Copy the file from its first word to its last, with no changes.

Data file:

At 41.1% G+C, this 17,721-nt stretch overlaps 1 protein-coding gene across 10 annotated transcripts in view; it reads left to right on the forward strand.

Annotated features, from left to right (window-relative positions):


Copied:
At 41.1% G+C, this 17,721-nt stretch overlaps 1 protein-coding gene across 10 annotated transcripts in view; it reads left to right on the forward strand.

Annotated features, from left to right (window-relative positions):